That's the promise of the International AIDS Society, the world's leading independent association of HIV professionals, with over 13,000 members in 188 countries. Previous conferences have not taken place in the US because of the ban on HIV-positive tourists, visitors and immigrants. This anachronism remains bizarre:
"In recent years, the United States government's leadership on HIV/AIDS has been unparalleled on the global stage," said IAS President, Dr Julio Montaner. "This long-standing law, which is contrary to all scientific evidence and human rights principles, is one of the U.S.'s weakest spots in HIV policy," continued Dr Montaner.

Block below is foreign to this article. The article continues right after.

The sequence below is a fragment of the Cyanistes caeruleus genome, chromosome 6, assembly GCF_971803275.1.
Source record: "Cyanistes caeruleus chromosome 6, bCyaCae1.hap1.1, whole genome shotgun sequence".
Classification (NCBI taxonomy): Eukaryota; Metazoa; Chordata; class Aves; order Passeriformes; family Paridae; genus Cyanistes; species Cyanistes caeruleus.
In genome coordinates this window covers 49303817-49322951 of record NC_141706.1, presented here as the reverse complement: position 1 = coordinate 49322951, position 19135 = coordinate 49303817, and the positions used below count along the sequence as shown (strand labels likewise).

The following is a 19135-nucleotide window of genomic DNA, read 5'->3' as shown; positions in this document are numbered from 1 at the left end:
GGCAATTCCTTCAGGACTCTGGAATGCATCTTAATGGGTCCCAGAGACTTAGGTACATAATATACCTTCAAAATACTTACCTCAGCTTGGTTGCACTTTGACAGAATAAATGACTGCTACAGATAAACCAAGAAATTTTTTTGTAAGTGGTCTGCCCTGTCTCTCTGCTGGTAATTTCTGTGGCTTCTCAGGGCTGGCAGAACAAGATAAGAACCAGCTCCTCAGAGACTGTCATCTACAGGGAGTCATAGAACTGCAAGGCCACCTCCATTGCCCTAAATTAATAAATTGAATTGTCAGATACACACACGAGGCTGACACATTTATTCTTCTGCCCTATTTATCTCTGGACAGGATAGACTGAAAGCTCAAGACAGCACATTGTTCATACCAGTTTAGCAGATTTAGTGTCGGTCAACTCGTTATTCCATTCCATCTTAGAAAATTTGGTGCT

The only thing now putting the conference in doubt is that the implementation of the repeal of the ban, passed overwhelmingly by the Congress last year and supported by both president George W. Bush and Barack Obama, remains undone.
From the IAS press release today:
IAS Executive Director, Craig McClure explained that scientific evidence shows travel restrictions against HIV-positive people are ineffective prevention tools. "These laws are not consistent with current scientific knowledge, public health best practice, and humanitarian principles. Discriminatory laws and policies like this continue to fuel national and international stigma and do not protect public health. These laws sustain a culture of exclusion, rights violations and marginalization that impedes an effective response to the epidemic," said Mr McClure.
That the US is such a leader in AIDS research and prevention and yet still wedded to a 1987 Jesse Helms measure, fostered by extreme ignorance and openly discriminatory against people with HIV, is absurd.
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